Cyber insurance provides an opportunity to address residual risk in your information security program to offset the costs due to a data breach of ePHI. However, individuals polices, coverage and exclusions are highly variable, so just like any security control it's important to understand your security risk profile before an appropriate security insurance policy can be defined. An assessment, such as a HIPAA Security Risk Analysis should be the first step in any insurance policy strategy. Here's why: A) You'll have to do it anyway, B) The safest approach is to avoid a breach in the first place, C) Your risk profile will enable a better tailored policy.
In my last few posts I mentioned using risk management as an effective mechanism for combating cyber crime. A number of readers from the LinkedIn Information Security Group asked about recommendations for improving their risk management processes:
“In my corporation risk management is mostly controlled by finance. We can’t seem to get a discussion of IT risk, particularly cyber crime, on the executive staff agenda. Do you have any ideas to improve our situation?”
“We invested in the COSO framework to manage regulatory compliance, but risks to the business such as cyber crime are still addressed on an ad-hoc basis. What do you recommend?”
Improving the effectiveness and efficiency of IT risk management is a subject that could easily fill a multiple day workshop, but allow me to offer a few suggestions in high impact areas. The first area to address is the language used to describe risk. The MIT Sloan Center for Information Systems Research has done some well regarded work in this area. The major idea is focus IT risk on four major areas: availability, access, accuracy and agility and drive the discussion around impact to the business. Executive management teams respond more effectively to risks they understand, however unpredictable, than to one’s they don’t. IT risks are often the least understood. Most management teams do not know how to think about IT risk beyond the immediate impact on IT operations of viruses, data breaches and failed business continuity programs. They have not made the connection between failing servers and failing business operations; or between taking shortcuts and giving clear guidance.
Every IT risk has a business consequence. Yet often the decision making process around IT risk gets bogged down in technical details. What’s needed is a simple way to clarify tradeoffs and make better decisions. I’ve found that if business leadership can focus on four key IT risks they are more willing to bring the IT agenda to the table and make better informed decisions. Let’s briefly look at the 4 A’s.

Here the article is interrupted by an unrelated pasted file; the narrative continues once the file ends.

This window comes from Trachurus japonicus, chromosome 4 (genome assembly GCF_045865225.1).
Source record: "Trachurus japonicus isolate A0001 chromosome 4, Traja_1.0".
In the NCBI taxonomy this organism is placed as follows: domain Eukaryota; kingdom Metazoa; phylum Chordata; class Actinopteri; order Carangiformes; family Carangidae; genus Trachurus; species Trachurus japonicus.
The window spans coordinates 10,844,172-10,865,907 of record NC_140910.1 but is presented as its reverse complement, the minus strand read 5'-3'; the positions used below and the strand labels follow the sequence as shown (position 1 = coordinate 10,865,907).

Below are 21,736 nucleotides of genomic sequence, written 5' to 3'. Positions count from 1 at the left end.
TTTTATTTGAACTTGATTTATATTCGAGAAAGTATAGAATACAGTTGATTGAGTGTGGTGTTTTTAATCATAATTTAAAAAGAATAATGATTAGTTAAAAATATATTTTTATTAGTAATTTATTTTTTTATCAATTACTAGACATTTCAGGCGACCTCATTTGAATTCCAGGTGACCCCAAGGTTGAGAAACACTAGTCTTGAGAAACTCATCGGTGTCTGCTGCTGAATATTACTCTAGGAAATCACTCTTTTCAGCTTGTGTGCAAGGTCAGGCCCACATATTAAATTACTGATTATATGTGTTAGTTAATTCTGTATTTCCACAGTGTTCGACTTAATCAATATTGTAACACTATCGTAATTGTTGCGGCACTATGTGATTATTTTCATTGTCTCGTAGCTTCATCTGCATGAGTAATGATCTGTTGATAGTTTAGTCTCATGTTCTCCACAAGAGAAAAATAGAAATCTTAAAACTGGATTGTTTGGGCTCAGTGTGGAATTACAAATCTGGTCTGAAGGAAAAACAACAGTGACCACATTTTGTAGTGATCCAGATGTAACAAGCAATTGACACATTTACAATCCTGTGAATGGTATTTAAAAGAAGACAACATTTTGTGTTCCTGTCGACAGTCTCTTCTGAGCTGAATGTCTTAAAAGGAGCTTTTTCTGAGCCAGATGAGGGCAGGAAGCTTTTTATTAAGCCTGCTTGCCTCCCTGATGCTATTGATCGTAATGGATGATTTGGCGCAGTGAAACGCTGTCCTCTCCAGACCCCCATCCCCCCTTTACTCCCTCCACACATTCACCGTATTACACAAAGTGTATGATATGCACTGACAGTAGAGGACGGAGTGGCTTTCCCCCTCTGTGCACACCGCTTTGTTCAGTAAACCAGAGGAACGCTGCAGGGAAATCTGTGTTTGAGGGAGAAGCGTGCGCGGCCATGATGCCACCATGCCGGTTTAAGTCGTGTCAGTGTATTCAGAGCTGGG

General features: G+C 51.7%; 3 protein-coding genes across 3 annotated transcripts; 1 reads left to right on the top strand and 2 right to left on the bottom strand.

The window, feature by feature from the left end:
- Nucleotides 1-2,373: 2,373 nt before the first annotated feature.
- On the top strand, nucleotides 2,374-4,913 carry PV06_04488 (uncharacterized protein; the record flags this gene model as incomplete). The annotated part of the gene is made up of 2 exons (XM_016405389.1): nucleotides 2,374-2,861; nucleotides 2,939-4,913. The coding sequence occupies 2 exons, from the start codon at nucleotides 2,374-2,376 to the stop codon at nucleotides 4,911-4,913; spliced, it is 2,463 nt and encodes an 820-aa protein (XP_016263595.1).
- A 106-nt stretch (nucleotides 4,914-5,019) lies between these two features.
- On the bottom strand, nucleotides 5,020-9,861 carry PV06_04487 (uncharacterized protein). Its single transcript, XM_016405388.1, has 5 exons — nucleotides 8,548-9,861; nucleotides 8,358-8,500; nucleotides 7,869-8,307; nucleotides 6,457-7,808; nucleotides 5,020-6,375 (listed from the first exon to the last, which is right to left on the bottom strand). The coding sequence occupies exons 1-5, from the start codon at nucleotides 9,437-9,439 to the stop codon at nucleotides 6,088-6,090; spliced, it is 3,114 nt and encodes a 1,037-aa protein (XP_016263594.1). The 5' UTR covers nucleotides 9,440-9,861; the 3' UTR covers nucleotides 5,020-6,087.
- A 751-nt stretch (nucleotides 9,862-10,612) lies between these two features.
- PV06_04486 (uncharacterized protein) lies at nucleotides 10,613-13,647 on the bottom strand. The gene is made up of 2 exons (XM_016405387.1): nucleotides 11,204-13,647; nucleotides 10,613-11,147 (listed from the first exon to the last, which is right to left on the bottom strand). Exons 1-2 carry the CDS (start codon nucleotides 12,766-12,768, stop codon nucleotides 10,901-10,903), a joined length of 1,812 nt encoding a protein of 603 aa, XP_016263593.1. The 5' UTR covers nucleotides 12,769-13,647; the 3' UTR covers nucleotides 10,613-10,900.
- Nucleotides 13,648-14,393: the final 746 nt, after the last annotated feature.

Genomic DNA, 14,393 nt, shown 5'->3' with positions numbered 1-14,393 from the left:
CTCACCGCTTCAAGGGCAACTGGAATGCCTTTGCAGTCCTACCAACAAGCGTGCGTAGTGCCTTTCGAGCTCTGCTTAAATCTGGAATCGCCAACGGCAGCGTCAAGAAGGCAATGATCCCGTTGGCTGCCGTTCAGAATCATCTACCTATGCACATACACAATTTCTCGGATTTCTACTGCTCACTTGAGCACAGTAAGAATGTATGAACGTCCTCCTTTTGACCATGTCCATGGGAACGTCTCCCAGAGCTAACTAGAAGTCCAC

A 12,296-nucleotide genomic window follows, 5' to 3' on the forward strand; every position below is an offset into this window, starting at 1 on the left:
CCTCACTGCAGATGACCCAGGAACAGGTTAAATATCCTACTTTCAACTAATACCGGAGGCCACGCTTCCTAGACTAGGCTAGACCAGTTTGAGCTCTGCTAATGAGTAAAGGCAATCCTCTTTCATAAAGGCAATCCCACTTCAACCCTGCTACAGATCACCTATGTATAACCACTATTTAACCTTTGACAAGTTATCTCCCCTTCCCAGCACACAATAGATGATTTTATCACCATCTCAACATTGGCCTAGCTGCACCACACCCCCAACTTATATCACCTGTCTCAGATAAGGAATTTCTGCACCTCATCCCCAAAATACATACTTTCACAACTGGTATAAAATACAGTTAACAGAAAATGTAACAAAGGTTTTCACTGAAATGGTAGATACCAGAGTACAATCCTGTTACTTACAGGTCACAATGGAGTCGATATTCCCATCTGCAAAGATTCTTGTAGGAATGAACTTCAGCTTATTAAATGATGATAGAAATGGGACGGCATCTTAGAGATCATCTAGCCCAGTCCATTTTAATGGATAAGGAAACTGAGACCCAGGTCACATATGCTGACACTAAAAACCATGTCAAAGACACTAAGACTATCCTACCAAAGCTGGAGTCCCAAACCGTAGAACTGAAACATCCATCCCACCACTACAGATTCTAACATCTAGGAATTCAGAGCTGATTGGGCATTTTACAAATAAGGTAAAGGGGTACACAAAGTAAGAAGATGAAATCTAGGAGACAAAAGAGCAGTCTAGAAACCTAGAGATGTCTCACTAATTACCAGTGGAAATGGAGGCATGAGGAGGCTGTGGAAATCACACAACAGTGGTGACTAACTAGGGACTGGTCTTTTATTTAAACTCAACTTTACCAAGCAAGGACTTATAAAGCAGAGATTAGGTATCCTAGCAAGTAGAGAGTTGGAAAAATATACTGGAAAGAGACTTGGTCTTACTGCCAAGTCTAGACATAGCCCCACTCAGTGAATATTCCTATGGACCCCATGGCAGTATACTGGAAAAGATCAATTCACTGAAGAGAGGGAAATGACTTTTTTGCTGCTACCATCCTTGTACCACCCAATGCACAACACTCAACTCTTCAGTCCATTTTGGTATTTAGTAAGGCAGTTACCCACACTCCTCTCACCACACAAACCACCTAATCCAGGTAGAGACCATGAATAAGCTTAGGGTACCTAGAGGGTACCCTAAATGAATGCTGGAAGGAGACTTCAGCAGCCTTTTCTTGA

Availability: This means keeping the systems running. IT needs to communicate regularly to executive staff on the availability risk to major business processes and ensure there is a business continuity plan in the case of failure.
Access: This is defined as ensuring access to systems and data. IT is responsible for providing the right people with the access they need and ensuring that sensitive information is not misused. The IT organization must regularly discuss risks associated with data loss, privacy violations and inappropriate use.
Accuracy: This means providing complete, timely and correct information that meets the requirements of customers, suppliers, regulators and management. Compliance with Sarbanes-Oxley is a common source of accuracy risk for enterprises in the United States. IT should review with management the sources of accuracy risk (and risk mitigation programs) such as the inability to get accurate, consistent, global view of key customers and product/service sales.
Agility: This is defined as the ability to make the necessary business changes with appropriate cost and speed. A specific example of agility risk would be the delay or cancellation of a merger because of the risk of integrating IT systems. The IT organization needs to discuss these risks so that management can make informed decisions and not hedge their bets because they don’t believe IT can deliver on time.
The second area to look at in terms of the effectiveness of your risk program is consistent usage of risk severity levels and the associated actions. At Redspin we use five levels:
• Critical – Corrective measures are required immediately.
• High – Strong need for corrective measures. An action plan must be put in place as soon as possible.
• Medium – Corrective actions are needed and a plan must be developed to incorporate these actions within a reasonable period of time.
• Low – Management must determine whether corrective actions are required, or decide to accept the risk.
• Informational – The issue does not indicate a material violation but is something for management to consider for enhancing the overall security posture.
Drive these definitions into your risk mitigation programs, policy specifications and controls.
The last area I will suggest concerns making a business impact with these ideas for managing risk. Rather than focus on technical risks, concentrate the energy of the IT team to frame risk associated with key business processes that drive the business. An example of a common key business process that exists at nearly every organization is quote-to-cash or lead-to-support. Make an effort to quantify and explain to executive staff the risks to the infrastructure, applications and personnel that support this key business process. Identify the high impact risks, the threat probability and your plan of action. Get on the business agenda and review your progress on a regular basis. A common result is that the IT and security teams are viewed less as a cost center and more as an enabler of business goals.